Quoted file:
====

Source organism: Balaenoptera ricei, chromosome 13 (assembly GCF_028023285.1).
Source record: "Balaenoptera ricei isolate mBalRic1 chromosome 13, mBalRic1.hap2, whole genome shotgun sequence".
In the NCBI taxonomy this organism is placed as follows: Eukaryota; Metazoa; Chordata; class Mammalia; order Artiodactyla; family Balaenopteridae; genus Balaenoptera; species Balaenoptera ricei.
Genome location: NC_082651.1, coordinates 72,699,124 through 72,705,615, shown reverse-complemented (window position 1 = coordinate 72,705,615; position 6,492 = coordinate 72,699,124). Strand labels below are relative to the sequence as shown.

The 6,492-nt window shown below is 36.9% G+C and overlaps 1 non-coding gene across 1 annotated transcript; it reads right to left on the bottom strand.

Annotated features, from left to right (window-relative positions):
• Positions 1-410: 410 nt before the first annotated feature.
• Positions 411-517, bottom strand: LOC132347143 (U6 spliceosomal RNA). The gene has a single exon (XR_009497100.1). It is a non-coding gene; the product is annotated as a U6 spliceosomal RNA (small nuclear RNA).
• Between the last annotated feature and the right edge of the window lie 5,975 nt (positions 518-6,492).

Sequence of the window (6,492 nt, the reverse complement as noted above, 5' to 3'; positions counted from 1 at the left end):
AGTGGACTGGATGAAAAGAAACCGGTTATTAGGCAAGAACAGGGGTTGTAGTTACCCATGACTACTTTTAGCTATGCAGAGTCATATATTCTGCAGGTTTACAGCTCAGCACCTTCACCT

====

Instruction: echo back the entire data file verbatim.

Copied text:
Source organism: Balaenoptera ricei, chromosome 13 (assembly GCF_028023285.1).
Source record: "Balaenoptera ricei isolate mBalRic1 chromosome 13, mBalRic1.hap2, whole genome shotgun sequence".
In the NCBI taxonomy this organism is placed as follows: Eukaryota; Metazoa; Chordata; class Mammalia; order Artiodactyla; family Balaenopteridae; genus Balaenoptera; species Balaenoptera ricei.
Genome location: NC_082651.1, coordinates 72,699,124 through 72,705,615, shown reverse-complemented (window position 1 = coordinate 72,705,615; position 6,492 = coordinate 72,699,124). Strand labels below are relative to the sequence as shown.

The 6,492-nt window shown below is 36.9% G+C and overlaps 1 non-coding gene across 1 annotated transcript; it reads right to left on the bottom strand.

Annotated features, from left to right (window-relative positions):
• Positions 1-410: 410 nt before the first annotated feature.
• Positions 411-517, bottom strand: LOC132347143 (U6 spliceosomal RNA). The gene has a single exon (XR_009497100.1). It is a non-coding gene; the product is annotated as a U6 spliceosomal RNA (small nuclear RNA).
• Between the last annotated feature and the right edge of the window lie 5,975 nt (positions 518-6,492).

Sequence of the window (6,492 nt, the reverse complement as noted above, 5' to 3'; positions counted from 1 at the left end):
AGTGGACTGGATGAAAAGAAACCGGTTATTAGGCAAGAACAGGGGTTGTAGTTACCCATGACTACTTTTAGCTATGCAGAGTCATATATTCTGCAGGTTTACAGCTCAGCACCTTCACCT